My Freedamn! Vintage Sports T-Shirts Issue Hardcover – 2003 by
This is the bible among not only vintage fashion freaks, but also worldwide professional designers and collage students! This self-publishing book by Rin Tanaka was sensationally released in Spring 2003! He was already popular author in the vintage motorcycle jacket fans, but this new title featuring a history of American vintage t-shirts, made super big impact on worldwide fashion industry! He quickly sold over 10,000 copies by his hands; over 16,000 copies have been sold out till 2011! This book has total 288 pages; featuring 453 amazing KOOL samples from old surf, skate, motorcycle, hot rod industries. With such rare t-shirt product photos, he added lots of excellent his lifestyle portrait photos about famous hipstars like Joe Tudor (surf), Tony Alva (skate), Bud Ekins (Motorcycle), Billy Gibons (Z.Z. Top). This is must to check title for any fashion and culture-oriented people!
The history of vintage american fashion includes the t-shirt. As we tell you in Our Story, all across american you could find in every mall, t-shirt shops where you could pick your shirt and the image or iron-on transfer and have it applied on the spot. Here's a short story from the Roach website, the undisputed master creative artist of the 1970s iron-on culture:
Few things take me back to memories of childhood summers more than images of old iron-on T-shirts. Roach Studios (a name that I thought referred only to the bug when I was a naive lad) was the undisputed king of the transfers, and I, like every other kid raised in the Seventies, added much to their coffers. Summer vacations at Rehoboth / Dewey Beach in Delaware always included stops in practically every T-shirt shop on the boardwalk (and they were legion). My eyes would scan the hundreds of designs until I found the superhero decals and then the pleading would begin. Of the iron-ons in this ad, I only owned the Captain America shirt (which used fluorescent pink in the place of red, giving Cap a slightly less authoritative, but much groovier look), but I vividly remember seeing almost every one of these hanging on those shop walls.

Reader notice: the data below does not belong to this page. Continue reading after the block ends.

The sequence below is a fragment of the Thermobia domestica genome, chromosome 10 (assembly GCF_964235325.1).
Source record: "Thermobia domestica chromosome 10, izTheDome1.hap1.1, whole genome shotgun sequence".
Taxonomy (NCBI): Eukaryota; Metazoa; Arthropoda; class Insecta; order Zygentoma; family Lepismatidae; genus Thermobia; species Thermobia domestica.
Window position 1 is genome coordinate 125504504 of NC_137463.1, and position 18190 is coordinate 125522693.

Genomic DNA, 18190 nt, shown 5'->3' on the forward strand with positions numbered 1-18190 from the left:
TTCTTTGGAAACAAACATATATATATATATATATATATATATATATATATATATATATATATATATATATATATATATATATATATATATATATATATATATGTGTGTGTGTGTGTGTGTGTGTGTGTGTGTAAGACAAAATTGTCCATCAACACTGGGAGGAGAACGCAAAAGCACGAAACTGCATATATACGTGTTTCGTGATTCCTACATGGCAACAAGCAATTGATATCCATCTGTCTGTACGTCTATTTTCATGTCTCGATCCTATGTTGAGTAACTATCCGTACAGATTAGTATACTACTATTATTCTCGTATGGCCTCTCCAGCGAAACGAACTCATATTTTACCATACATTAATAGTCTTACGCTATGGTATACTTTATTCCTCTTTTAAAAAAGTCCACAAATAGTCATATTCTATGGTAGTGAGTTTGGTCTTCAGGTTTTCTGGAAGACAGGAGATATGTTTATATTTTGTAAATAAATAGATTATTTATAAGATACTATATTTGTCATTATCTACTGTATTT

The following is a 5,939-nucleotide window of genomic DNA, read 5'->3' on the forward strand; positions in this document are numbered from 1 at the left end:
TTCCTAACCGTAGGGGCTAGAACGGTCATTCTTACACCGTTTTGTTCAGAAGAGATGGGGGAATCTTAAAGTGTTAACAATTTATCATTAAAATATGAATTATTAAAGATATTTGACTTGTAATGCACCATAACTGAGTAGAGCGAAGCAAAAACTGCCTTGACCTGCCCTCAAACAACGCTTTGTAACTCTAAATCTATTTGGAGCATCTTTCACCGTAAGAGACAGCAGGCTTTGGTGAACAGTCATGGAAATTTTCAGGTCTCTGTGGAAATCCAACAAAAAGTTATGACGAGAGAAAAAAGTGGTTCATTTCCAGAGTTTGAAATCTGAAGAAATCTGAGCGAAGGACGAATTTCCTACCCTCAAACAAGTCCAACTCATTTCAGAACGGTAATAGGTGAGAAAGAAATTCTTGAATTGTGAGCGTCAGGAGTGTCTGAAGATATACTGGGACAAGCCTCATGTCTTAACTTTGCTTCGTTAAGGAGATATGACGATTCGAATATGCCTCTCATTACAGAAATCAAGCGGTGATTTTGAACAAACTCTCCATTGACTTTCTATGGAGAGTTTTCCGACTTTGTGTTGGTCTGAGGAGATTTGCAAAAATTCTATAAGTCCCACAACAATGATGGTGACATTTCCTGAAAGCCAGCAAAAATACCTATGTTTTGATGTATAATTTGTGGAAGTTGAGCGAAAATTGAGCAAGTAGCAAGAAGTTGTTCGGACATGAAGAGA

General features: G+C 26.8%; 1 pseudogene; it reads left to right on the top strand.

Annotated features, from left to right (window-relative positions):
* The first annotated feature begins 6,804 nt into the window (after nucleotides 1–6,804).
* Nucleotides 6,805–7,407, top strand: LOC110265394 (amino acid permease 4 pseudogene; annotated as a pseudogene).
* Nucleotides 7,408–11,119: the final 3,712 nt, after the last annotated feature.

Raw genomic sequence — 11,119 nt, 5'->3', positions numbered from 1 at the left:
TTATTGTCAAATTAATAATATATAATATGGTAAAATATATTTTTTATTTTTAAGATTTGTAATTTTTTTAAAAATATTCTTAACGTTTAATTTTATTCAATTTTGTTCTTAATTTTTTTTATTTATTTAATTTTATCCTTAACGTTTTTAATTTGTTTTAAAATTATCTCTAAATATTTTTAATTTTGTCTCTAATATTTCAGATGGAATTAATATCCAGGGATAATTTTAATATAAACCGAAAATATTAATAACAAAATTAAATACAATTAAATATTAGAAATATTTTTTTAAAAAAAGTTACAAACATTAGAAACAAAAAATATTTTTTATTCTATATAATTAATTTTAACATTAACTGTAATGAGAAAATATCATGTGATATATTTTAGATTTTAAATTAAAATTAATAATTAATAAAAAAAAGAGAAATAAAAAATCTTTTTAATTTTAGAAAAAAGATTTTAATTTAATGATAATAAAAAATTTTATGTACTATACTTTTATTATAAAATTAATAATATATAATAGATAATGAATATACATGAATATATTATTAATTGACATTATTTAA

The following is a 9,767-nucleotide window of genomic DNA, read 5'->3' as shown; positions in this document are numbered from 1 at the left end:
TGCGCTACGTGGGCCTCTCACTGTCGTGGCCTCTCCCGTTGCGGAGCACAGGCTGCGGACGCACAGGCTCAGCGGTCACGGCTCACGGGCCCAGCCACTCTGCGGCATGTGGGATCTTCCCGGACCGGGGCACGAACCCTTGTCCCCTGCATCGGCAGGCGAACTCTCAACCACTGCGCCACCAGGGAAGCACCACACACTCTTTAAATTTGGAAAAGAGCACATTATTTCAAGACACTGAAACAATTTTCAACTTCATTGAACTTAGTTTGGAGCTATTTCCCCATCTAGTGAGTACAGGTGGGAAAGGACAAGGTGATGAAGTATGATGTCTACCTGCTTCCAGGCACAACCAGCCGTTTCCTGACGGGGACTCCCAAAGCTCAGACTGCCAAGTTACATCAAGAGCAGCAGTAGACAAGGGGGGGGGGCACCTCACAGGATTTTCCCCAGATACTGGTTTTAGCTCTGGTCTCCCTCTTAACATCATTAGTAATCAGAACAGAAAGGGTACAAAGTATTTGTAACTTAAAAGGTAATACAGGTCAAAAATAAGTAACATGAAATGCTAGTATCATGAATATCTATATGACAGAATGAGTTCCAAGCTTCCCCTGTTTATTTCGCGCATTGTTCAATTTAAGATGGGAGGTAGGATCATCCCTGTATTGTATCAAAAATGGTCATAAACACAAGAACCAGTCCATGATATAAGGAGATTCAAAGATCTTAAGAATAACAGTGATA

Them there new-fangled screen-printed T-shirts the kids wear these days may look “better” and last longer, but they’re not the same. Buying a T-shirt today is just another consumer action. In the Iron-On days, there was an almost creative excitement in picking your image and then selecting what style and color shirt would serve as the frame. I can still remember the olfactory jolt as the stoned employee pressed the iron-on, the anticipation as they let it cool and peeled the backing paper and the warm, slightly sticky feel of the fresh garment. More than a garment, really: for a ten year old, this was a rare opportunity to select your own clothes, to express your personality… even if your personality was (is) giant geek! (by Popgustav)
We ask you, what is your t-shirt history? Do you appreciate American Fashion enough to wonder about the history? Enough to recreate your favorite shirts of your youth?
Tell us your story... Thanks!
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